I cannot imagine many people on this planet have had the good fortune to have all four of their grandparents live in such close proximity to them as my brother, sister, and I did. I can’t imagine that any of them had finer people for grandparents, either. The two couples were as different as night and day in many respects, but we loved them all fiercely and their legacies in our family are powerful.

Grandma Phyllis with great granddaughter

Grandma Phyllis with her great granddaughter in 2009

My Grandma Phyllis is my maternal grandmother and now 91. She is the last of our grandparents still living, and she is the very essence of what it means to be a stubborn Swede. She is made of sturdy stuff. Our family didn’t do lots of hugs or kisses when I was growing up, but we were in no way concerned that we weren’t loved. We most certainly were, and unconditionally at that. All four of our grandparents just had a way of being there for and with us without having to say much. We Swedish Lutheran Iowans are a rather stoic people, so showing lots of emotion would just have seemed silly.

Not getting hugs didn’t mean we didn’t get affection. We had so many acts of love that demonstrated to us regularly how much we were cared for. My Grandma Phyllis was an outstanding cook, so her love language was often the food she prepared for us. She also had a knack for finding treasures at yard sales, so all of us have dish towels and silverware and vases from her treasure hunts through the years. She knew I loved apples, especially the ones from her trees, and on many occasions she would call me to come over and get the jar of baked apples that she had made just for me. Those gooey, cinnamony brown gems in the mayonnaise jar were all mine, and I never shared.

When my father died many years ago, I held the hand of my father’s mother seated next to me at the burial site, and my Grandma Phyllis stood behind me with her hand on my shoulder. Even through my own shaking shoulders I could feel her strong hand there. No words were needed. She was just there, as she always had been. It is probably my most vivid memory of that day.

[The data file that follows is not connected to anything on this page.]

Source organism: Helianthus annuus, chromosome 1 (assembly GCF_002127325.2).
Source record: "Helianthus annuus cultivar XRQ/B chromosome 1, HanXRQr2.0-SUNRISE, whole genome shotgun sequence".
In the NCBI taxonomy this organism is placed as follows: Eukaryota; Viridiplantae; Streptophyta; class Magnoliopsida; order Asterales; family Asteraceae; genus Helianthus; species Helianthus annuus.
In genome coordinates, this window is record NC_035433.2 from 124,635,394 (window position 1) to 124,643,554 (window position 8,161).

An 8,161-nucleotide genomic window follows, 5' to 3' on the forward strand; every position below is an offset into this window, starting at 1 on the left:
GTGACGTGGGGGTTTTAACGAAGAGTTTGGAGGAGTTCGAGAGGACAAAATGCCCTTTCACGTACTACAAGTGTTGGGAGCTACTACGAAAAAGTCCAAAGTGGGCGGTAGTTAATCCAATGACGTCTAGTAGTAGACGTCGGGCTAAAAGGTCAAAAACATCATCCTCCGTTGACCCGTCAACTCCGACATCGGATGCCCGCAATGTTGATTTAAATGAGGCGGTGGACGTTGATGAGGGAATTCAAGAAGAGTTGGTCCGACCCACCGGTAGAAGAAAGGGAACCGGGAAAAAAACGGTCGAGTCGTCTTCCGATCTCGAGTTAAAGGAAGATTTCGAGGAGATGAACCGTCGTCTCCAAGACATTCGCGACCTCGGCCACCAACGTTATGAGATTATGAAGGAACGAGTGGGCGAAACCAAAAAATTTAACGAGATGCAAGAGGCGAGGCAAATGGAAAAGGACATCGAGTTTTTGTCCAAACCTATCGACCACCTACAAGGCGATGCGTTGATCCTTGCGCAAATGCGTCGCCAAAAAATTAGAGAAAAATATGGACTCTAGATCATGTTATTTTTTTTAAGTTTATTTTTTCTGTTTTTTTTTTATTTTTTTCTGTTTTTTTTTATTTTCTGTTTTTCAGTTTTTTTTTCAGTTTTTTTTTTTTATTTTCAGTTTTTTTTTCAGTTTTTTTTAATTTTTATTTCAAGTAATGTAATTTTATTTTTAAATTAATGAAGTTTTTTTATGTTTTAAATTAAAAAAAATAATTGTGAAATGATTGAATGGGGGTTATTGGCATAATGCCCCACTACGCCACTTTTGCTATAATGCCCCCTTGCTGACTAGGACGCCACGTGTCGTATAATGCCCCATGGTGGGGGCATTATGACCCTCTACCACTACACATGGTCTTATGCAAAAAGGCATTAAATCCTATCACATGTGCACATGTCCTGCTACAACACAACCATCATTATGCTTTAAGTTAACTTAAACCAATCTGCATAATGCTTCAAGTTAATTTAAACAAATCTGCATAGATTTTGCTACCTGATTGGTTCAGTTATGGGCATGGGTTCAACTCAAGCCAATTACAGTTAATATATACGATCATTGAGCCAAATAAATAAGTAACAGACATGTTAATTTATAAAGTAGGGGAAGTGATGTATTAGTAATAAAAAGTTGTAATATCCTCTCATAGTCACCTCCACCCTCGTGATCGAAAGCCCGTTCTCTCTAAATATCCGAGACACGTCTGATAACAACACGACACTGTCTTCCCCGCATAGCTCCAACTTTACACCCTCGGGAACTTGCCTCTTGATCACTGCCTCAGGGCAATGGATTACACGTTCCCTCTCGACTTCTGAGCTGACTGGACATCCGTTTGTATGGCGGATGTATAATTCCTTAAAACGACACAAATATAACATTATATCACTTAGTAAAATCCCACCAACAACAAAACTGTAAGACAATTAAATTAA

When my grandpa died in March of 2012, Grandma couldn’t really get around physically. She chose to stay in the car near the burial site. One of the great joys in my life is that I was able to stand next to the car and hold her hand while we celebrated my grandpa’s wonderful life just as she had done for me years before.

More recently I got to hold her hand again when I visited her at Garden View, the care facility where she has lived for several years. These visits are bittersweet, of course. I have a hard time seeing her in her diminished capacity. The woman I had known all my life is vibrant and bustling and busy. She didn’t suffer fools lightly, and she had little use for long phone conversations or long hours spent on a porch sipping tea and telling stories. Now all she has are hours and hours. She doesn’t have much hearing or sight left, so she has little stimulation for her very active mind.

However, some of the civilities and stoicism of her younger years have been stripped away by age, so we are all more open with our hugs, kisses, and words of affection. In this last visit we kissed each other on the cheek. We said “I love you” to each other. But most importantly, I sat next to her bed and held her hand while we talked about all of the grand kids and great grand kids, the other residents, old memories, and the home made ice cream we were treated to. While I know the days must seem long and dreadfully boring to her, I feel blessed to have these quiet hours to hold her hand and simply be present, as she has always been for me.



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